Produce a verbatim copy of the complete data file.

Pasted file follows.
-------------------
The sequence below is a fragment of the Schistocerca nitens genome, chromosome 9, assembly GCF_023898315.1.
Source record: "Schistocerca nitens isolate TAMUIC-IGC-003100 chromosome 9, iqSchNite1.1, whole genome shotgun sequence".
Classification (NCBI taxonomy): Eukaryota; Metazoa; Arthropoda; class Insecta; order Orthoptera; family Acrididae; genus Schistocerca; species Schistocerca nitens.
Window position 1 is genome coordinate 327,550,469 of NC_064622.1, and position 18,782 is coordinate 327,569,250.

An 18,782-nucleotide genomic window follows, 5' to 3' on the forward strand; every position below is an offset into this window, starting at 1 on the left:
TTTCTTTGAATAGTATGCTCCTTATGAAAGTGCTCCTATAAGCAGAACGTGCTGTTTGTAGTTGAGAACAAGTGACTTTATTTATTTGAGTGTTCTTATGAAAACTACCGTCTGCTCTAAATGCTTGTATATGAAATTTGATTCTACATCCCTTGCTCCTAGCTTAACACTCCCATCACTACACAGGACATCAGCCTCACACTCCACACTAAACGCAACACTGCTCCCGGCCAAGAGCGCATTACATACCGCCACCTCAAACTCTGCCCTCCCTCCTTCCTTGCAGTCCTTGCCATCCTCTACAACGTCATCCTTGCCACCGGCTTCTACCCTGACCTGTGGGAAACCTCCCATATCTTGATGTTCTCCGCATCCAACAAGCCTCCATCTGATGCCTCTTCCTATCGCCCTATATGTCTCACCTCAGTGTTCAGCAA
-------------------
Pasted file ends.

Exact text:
The sequence below is a fragment of the Schistocerca nitens genome, chromosome 9, assembly GCF_023898315.1.
Source record: "Schistocerca nitens isolate TAMUIC-IGC-003100 chromosome 9, iqSchNite1.1, whole genome shotgun sequence".
Classification (NCBI taxonomy): Eukaryota; Metazoa; Arthropoda; class Insecta; order Orthoptera; family Acrididae; genus Schistocerca; species Schistocerca nitens.
Window position 1 is genome coordinate 327,550,469 of NC_064622.1, and position 18,782 is coordinate 327,569,250.

An 18,782-nucleotide genomic window follows, 5' to 3' on the forward strand; every position below is an offset into this window, starting at 1 on the left:
TTTCTTTGAATAGTATGCTCCTTATGAAAGTGCTCCTATAAGCAGAACGTGCTGTTTGTAGTTGAGAACAAGTGACTTTATTTATTTGAGTGTTCTTATGAAAACTACCGTCTGCTCTAAATGCTTGTATATGAAATTTGATTCTACATCCCTTGCTCCTAGCTTAACACTCCCATCACTACACAGGACATCAGCCTCACACTCCACACTAAACGCAACACTGCTCCCGGCCAAGAGCGCATTACATACCGCCACCTCAAACTCTGCCCTCCCTCCTTCCTTGCAGTCCTTGCCATCCTCTACAACGTCATCCTTGCCACCGGCTTCTACCCTGACCTGTGGGAAACCTCCCATATCTTGATGTTCTCCGCATCCAACAAGCCTCCATCTGATGCCTCTTCCTATCGCCCTATATGTCTCACCTCAGTGTTCAGCAA